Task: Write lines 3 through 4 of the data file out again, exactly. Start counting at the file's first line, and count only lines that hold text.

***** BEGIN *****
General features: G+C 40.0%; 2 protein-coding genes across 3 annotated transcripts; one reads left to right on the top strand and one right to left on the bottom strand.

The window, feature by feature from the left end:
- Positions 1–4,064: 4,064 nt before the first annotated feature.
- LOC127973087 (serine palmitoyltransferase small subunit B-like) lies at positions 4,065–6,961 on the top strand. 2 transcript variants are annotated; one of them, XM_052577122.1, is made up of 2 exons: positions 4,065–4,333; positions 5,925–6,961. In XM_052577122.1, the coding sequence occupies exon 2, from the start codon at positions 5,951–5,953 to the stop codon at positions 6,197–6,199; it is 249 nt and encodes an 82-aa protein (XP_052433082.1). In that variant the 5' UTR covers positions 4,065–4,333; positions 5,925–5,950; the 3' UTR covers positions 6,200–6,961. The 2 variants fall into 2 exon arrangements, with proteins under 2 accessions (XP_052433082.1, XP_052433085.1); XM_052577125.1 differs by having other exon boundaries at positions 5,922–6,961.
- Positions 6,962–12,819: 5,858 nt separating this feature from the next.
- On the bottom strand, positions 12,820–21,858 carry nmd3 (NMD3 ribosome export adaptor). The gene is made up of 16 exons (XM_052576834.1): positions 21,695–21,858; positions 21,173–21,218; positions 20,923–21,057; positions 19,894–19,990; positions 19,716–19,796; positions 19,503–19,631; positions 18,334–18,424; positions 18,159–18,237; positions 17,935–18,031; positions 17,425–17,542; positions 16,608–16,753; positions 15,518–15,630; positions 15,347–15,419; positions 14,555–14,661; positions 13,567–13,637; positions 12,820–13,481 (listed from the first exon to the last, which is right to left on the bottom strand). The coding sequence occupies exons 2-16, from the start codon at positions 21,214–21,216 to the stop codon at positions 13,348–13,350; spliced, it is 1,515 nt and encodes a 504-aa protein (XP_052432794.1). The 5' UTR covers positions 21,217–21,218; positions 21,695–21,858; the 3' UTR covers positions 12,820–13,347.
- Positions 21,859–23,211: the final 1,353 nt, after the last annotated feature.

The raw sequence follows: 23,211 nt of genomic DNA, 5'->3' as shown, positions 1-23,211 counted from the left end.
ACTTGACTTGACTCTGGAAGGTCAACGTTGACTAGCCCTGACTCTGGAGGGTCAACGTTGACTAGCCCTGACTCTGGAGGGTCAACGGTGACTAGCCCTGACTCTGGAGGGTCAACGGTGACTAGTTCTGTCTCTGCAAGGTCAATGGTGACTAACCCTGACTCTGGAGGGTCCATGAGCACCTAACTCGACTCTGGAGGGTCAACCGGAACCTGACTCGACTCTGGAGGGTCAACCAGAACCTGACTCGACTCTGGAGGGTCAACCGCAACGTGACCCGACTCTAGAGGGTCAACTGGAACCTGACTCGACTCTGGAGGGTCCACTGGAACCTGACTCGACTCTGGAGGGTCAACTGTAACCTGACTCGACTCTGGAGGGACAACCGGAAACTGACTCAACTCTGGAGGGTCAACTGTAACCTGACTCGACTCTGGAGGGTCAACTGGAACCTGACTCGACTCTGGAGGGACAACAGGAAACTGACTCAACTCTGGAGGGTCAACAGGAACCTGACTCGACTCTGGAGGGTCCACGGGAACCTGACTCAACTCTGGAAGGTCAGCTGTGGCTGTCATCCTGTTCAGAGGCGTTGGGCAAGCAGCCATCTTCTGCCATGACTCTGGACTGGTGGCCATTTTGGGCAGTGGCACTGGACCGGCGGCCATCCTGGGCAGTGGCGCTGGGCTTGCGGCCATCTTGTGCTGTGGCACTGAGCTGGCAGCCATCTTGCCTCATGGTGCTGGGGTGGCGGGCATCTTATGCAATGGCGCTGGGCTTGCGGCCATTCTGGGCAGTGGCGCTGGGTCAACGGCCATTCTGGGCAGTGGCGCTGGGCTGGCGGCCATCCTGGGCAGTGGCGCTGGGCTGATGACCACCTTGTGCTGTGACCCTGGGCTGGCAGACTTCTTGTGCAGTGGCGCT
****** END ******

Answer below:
- Positions 1–4,064: 4,064 nt before the first annotated feature.
- LOC127973087 (serine palmitoyltransferase small subunit B-like) lies at positions 4,065–6,961 on the top strand. 2 transcript variants are annotated; one of them, XM_052577122.1, is made up of 2 exons: positions 4,065–4,333; positions 5,925–6,961. In XM_052577122.1, the coding sequence occupies exon 2, from the start codon at positions 5,951–5,953 to the stop codon at positions 6,197–6,199; it is 249 nt and encodes an 82-aa protein (XP_052433082.1). In that variant the 5' UTR covers positions 4,065–4,333; positions 5,925–5,950; the 3' UTR covers positions 6,200–6,961. The 2 variants fall into 2 exon arrangements, with proteins under 2 accessions (XP_052433082.1, XP_052433085.1); XM_052577125.1 differs by having other exon boundaries at positions 5,922–6,961.